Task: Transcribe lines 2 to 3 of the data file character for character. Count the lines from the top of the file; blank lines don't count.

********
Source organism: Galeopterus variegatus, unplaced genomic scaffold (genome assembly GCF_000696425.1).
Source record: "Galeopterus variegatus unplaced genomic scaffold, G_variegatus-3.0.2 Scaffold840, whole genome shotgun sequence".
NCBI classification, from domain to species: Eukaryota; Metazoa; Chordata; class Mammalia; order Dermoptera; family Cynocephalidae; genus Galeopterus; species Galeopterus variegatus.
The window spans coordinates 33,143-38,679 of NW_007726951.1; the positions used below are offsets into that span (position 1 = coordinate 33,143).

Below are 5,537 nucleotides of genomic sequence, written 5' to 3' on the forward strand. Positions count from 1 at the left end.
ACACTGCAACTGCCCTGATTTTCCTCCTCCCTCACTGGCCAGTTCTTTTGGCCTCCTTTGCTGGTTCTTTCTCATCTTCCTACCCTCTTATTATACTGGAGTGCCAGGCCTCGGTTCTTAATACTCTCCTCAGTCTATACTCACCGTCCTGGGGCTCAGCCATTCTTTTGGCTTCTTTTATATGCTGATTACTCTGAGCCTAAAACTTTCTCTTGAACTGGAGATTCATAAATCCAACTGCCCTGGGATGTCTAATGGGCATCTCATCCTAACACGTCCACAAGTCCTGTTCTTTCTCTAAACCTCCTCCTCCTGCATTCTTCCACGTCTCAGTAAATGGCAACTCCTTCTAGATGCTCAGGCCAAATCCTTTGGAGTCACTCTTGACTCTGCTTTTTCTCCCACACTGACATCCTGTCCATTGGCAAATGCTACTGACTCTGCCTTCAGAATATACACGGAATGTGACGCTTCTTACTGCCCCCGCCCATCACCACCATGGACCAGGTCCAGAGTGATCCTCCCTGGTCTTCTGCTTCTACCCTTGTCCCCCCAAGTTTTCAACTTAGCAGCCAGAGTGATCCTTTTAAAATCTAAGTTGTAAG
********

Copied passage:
Source record: "Galeopterus variegatus unplaced genomic scaffold, G_variegatus-3.0.2 Scaffold840, whole genome shotgun sequence".
NCBI classification, from domain to species: Eukaryota; Metazoa; Chordata; class Mammalia; order Dermoptera; family Cynocephalidae; genus Galeopterus; species Galeopterus variegatus.